Apart from the forensic science, another aspect of investigation that people find fascinating is the psychology behind it – it’s the type of capabilities that solve some of the most complex cases in history and make for really detailed and interesting crime documentaries. This webinar delves into investigative psychology by looking into offenders’ behavior and its practical use to criminal investigation.
This session’s instructor is Gabrielle Salfati, a professor of Psychology and the Director of the Investigative Psychology Research Unit (IPRU) at John Jay College of Criminal Justice. Her career has been devoted to initiatives that advance the fields of law enforcement and mental health through developments in research and training.
Points she tackled in this course are:
- Defining the field of investigative psychology and the tenets it encompasses.
- A brief review of investigative psychology’s history – the lack of empirical basis in crime analysis during the beginning and the efforts to make the field more evidence-based.
- The limitations of forensic evidence in terms of identifying an offender and how investigative psychology can fill these gaps.
- The value in looking at the crime scene from a behavioral standpoint.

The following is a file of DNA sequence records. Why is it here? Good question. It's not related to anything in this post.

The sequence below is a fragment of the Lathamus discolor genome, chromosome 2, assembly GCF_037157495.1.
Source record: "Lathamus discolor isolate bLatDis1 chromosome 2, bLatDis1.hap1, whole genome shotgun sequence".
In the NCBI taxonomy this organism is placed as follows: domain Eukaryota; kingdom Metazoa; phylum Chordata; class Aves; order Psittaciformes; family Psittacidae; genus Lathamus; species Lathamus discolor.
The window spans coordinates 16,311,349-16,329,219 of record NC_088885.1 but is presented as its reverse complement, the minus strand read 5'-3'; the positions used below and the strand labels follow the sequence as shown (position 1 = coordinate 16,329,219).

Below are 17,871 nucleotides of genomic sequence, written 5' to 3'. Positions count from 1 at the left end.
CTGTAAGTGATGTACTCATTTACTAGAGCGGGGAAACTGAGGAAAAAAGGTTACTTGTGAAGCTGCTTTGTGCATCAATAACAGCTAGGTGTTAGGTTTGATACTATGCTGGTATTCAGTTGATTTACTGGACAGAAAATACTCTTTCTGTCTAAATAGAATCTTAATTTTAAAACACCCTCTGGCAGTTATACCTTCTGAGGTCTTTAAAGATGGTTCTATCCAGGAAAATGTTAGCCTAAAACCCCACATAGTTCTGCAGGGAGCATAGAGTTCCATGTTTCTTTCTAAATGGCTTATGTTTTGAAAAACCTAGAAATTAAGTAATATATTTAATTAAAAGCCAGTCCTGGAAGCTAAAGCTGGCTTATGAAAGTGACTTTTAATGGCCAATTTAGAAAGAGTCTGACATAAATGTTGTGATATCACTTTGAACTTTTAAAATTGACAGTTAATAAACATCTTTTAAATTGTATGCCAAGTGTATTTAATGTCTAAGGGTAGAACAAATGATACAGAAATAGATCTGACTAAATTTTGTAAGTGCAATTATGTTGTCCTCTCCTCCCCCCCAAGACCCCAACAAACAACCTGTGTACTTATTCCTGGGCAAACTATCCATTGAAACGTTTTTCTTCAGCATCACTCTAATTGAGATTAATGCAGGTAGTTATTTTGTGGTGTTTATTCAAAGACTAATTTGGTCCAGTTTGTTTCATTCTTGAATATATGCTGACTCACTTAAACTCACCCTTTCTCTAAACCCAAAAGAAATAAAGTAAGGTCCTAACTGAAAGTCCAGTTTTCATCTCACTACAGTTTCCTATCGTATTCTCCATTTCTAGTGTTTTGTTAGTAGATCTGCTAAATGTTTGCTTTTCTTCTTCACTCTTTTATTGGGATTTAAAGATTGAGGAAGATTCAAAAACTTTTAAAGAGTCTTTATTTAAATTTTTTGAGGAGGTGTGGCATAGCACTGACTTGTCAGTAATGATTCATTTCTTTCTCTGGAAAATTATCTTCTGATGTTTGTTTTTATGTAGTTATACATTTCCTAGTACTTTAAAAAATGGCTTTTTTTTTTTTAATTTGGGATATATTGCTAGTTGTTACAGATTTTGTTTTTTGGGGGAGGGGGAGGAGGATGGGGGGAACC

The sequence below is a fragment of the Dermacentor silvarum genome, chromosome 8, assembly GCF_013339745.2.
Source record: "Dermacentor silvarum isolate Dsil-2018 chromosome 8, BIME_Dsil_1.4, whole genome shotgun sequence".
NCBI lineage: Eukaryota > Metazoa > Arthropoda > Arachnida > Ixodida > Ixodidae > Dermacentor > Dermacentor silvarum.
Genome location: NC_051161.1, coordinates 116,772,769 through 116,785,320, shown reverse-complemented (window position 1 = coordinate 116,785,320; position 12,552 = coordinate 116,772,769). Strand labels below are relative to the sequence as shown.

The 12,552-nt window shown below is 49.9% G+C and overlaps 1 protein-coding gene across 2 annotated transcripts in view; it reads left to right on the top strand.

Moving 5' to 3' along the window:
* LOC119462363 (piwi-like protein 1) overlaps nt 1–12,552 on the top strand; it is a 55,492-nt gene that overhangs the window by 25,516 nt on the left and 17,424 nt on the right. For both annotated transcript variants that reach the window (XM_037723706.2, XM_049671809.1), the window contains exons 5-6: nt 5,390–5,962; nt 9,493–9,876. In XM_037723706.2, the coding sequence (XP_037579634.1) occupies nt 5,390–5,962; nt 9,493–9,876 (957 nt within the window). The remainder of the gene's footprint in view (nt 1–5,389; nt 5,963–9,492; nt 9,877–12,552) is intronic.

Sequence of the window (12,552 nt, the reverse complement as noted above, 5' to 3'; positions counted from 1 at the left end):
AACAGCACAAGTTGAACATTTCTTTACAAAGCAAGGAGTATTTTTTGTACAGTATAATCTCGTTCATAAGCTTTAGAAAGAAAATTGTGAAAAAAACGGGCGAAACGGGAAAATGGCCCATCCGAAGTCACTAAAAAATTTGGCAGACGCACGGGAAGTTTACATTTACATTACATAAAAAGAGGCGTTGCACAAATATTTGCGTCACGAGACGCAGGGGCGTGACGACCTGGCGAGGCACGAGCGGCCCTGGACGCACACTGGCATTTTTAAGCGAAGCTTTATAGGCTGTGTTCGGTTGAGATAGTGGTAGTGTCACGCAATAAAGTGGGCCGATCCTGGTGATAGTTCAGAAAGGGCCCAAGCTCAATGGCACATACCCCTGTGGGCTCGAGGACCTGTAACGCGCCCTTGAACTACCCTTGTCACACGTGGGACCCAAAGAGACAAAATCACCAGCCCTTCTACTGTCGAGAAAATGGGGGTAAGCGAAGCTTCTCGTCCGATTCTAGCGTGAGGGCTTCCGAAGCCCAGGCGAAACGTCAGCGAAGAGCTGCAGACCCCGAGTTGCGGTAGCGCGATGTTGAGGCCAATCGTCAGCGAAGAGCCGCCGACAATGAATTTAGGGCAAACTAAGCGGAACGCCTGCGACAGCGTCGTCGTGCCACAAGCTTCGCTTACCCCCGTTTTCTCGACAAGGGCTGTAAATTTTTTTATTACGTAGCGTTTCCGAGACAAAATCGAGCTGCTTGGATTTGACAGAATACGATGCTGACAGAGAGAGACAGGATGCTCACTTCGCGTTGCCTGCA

- Creating a classification system of offenders based on different indicators within the crime scene.
- Looking at commonality, specificity, and differentiation to understand differences between individuals to pick the most important information that can provide actual insights about the offender.
- Looking into the consistency of offenders’ behavior, manifestation of behavior, reliability of the behavior to match, and factors that may influence behavior to distinguish which crimes are part of a series.
- Dissecting a case study of multiple rape incidents with different victims and determining whether it is a serial crime based on the offender’s behavior.
- Using psychological themes to reveal the similar psychological concept behind crimes despite seemingly different actions/behaviors of the offender.